Thursday 4 April 2013

Clegg, immigration and and a triangulation too far.

When Nick Clegg bravely  proclaimed and robustly defended Liberal Democrat policy on immigration in the Leaders' Debates before the last election I was very proud to be in the same party. In  particular, regardless of the scorn of the other two, and the likelihood of vitriolic headlines in the following day's Daily Mail, Nick stuck to our guns and called for an amnesty on those otherwise law-abiding immigrants who had been here illegally for ten years.

I'm not quite sure to what extent Nick has now modified our policy, but it is sufficient to permit John Kampfner, in yesterday's Guardian, to write: " On immigration the three leaders find themselves dancing to Ukip's tune."

My own stand on immigration starts from the fact that I am grateful to have been born in a country to which people want to come rather than from which people wish to leave. This of course was  a stroke of good fortune which owed nothing to my own planning or virtuous endeavours.  Beyond that starting point, the level of desirable immigration needs to be determined by the facts rather than innuendo designed either to sell newspapers or win votes cheaply.

The following, lifted from a blog by Peter Watt, former general secretary of the Labour Party, admirably describes the scope of the necessary evidence-based debate:

The debate focuses on a number of key themes:
  • Does immigration benefit or costs the economy?
  • Do immigrants get preferential treatment?
  • The extent to which we can “control” our borders as members of the EU.
  • Is there an increase in pressure on public services?
  • The alleged abuse of asylum status.
  • The extent to which immigration changes communities and people’s attitudes to this change.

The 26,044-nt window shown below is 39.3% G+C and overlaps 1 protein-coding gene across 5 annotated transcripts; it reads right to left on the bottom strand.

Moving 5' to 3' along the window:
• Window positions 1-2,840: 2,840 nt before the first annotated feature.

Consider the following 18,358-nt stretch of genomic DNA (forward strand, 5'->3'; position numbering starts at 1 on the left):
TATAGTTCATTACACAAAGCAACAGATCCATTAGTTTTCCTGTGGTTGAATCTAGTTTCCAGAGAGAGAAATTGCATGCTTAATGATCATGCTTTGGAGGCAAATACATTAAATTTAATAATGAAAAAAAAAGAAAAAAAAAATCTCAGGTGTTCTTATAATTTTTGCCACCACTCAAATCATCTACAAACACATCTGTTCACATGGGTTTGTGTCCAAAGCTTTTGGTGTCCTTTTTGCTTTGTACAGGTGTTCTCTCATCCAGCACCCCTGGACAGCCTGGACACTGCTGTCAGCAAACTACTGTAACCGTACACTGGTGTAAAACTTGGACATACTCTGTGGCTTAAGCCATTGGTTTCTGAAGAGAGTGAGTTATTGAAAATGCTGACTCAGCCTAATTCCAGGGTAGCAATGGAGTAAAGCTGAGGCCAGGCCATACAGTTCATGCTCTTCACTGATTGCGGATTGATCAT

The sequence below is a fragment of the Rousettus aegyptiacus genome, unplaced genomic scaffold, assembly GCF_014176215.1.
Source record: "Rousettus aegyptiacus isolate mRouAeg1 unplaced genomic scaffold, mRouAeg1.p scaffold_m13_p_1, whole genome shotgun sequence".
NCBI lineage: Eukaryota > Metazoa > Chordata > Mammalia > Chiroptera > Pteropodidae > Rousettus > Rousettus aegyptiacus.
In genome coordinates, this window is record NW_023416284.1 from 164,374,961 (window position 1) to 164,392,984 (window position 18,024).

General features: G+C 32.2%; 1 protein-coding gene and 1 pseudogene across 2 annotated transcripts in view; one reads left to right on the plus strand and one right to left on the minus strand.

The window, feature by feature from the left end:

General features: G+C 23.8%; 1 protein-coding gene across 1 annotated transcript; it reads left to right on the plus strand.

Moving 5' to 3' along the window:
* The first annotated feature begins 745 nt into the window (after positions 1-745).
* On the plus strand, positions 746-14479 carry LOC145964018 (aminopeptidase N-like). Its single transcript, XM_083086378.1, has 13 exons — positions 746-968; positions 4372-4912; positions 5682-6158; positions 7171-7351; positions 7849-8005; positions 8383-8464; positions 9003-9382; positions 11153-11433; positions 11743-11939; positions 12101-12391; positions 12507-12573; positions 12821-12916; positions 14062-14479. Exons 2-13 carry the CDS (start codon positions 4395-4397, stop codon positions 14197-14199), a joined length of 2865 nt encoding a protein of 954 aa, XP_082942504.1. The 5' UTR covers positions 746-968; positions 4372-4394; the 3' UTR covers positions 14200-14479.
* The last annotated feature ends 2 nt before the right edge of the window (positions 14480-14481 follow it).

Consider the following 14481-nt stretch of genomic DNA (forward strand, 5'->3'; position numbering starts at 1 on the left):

The answers are complex and much debated in homes, streets and indeed by our politicians.  The truth is that of course we are economically benefitting from immigration.  On the whole those arriving are younger and are employed.  They pay taxes and don’t really need to access health services and rarely claim benefits.  But also that there are some areas where there has been pressure on local services that were initially ill prepared like GPs and schools.   The impact of “changing communities” is however harder to gauge.

Personally I am completely unconcerned that the number of accents that I hear in shops or on the bus has increased massively.  I like the fact that my children have friends from a huge variety of different backgrounds – certainly they aren’t worried! And I am very proud of our history of welcoming those fleeing persecution.  I suspect that many people feel the same as me.

In these final two years of this parliament we Liberal Democrats are anxious to emphasise our distinctive identity, policies and achievements is government.  Nick's bravery in those early debates earned earned admiration for himself and support for the party.  Similar courage and pride in our principles rather than shifty compromise should be the order of today.

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